Monday, October 05, 2009
The Grudge 3
Max lives with his two sisters in an antiquated apartment building in Chicago and the trio live rent free because Max manages the place. Unfortunately this is also the building where the original Grudge murders occurred and as a result almost everyone has moved out. Much to Max’s chagrin, his sister Rose is in the process of leaving because she is on the verge of becoming a famous fashion designer in NYC. Adding to Max’s stress, their 8-year old sister Lisa has been experiencing frequent fits of wheezing due to a serious medical condition. Although things have been quiet since the original murders, strange things begin to occur. Lisa claims that she has been spending time with a little boy that no one else has seen and ghostly images start to appear. One day a mysterious woman from Tokyo appears claiming to know what is happening and how to stop it.
Since the original story of JUON appeared as part of a television movie in Japan back in 1998, there have been 7 sequels and remakes. Octopunk has recounted our first reaction to viewing the theatrical version of JUON on a grainy VCD many years ago (basically it scared the crap out of Octo because he’s not a real man*). However over time the story has lost its punch and the American remake was only marginally entertaining and never scary; I actually enjoyed The Grudge 2 better. The Grudge 3 went directly to video and when I popped it into my DVD player my enthusiasm was as low as an Amish woman’s hemline.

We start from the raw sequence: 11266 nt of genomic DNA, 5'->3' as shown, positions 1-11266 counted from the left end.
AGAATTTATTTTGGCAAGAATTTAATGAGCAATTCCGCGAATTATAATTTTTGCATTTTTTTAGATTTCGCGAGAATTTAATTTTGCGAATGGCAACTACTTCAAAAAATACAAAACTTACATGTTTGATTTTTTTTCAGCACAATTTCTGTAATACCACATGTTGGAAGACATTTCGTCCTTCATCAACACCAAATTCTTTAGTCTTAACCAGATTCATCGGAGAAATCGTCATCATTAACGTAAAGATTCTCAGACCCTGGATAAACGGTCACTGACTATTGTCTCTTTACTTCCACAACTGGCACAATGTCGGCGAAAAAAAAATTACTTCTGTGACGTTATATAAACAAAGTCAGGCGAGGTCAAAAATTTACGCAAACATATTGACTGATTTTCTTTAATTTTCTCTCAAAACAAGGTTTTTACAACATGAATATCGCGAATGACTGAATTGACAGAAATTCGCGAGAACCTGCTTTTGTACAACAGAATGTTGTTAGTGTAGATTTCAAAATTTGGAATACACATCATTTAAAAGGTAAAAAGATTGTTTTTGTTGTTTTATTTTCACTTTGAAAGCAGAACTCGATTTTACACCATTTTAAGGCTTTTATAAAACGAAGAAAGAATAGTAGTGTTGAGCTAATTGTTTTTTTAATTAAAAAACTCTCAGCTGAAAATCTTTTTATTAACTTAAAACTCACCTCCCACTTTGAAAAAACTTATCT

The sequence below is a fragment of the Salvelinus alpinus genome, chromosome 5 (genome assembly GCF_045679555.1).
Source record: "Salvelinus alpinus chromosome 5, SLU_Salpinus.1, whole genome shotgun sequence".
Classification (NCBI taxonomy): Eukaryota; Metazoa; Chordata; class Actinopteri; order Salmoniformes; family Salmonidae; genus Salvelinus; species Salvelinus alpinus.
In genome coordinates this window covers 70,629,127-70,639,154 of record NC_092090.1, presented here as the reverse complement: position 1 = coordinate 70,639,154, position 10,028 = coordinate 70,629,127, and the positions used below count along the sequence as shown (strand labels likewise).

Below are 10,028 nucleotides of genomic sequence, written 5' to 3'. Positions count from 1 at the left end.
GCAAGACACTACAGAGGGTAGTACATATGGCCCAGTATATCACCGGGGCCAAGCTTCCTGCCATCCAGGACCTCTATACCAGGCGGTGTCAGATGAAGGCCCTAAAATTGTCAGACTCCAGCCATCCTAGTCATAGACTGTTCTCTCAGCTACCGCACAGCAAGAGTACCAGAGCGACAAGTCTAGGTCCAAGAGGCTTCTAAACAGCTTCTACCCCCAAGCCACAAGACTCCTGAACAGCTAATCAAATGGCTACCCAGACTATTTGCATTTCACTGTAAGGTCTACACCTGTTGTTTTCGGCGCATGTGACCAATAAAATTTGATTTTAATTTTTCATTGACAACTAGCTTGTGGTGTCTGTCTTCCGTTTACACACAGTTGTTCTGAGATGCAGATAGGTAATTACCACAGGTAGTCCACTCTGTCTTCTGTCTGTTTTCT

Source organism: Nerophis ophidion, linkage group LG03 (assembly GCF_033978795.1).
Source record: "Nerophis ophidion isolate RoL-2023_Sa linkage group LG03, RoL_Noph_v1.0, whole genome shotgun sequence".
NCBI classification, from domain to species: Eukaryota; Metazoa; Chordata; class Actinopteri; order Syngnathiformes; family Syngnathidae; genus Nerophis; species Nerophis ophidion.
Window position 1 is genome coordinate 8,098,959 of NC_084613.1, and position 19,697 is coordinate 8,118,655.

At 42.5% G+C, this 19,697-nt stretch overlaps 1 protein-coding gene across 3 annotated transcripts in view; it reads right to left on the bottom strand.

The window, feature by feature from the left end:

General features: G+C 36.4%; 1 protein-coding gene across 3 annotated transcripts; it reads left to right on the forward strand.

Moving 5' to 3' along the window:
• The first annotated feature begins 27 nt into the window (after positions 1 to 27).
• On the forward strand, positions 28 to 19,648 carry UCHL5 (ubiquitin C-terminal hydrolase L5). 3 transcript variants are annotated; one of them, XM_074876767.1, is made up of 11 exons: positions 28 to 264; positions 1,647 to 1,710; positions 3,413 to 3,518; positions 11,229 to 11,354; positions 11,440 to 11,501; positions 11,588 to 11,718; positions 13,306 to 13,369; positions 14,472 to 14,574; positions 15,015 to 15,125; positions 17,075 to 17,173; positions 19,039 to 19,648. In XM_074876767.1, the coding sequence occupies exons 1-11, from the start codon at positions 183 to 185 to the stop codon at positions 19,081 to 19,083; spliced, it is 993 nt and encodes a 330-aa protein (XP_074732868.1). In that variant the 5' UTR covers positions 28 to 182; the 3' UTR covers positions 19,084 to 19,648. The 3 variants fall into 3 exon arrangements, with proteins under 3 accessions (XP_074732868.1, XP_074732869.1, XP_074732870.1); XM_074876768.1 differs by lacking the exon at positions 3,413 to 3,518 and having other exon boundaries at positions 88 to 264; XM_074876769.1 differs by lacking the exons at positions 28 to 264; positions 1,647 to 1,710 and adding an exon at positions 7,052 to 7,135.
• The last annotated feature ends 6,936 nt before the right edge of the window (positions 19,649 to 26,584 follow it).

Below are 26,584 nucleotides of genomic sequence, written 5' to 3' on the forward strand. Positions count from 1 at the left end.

I am pleased to report that it wasn’t the train wreck I fully expected. Although JUON/Grudge ghosts no longer make me jump, they still look pretty damn freaky and they are plentiful in the film. Gone are attempts to build any real feeling of threat or dread – perhaps it was concluded that American audiences are too dumb to appreciate slowly building horror. Instead The Grudge 3 is more of the loud noise/cheap scare variety, and although it’s a lazy way to frighten people it’s serviceable. One sequence involving a therapist attempting to flee an angry ghost on an inpatient ward is particularly effective. The actors do an acceptable job and look of the film suggests that the director either had a reasonable budget to work with or simply knew how to get the most bang for his buck. Not terrible.
*I admit, it scared the crap out of me as well.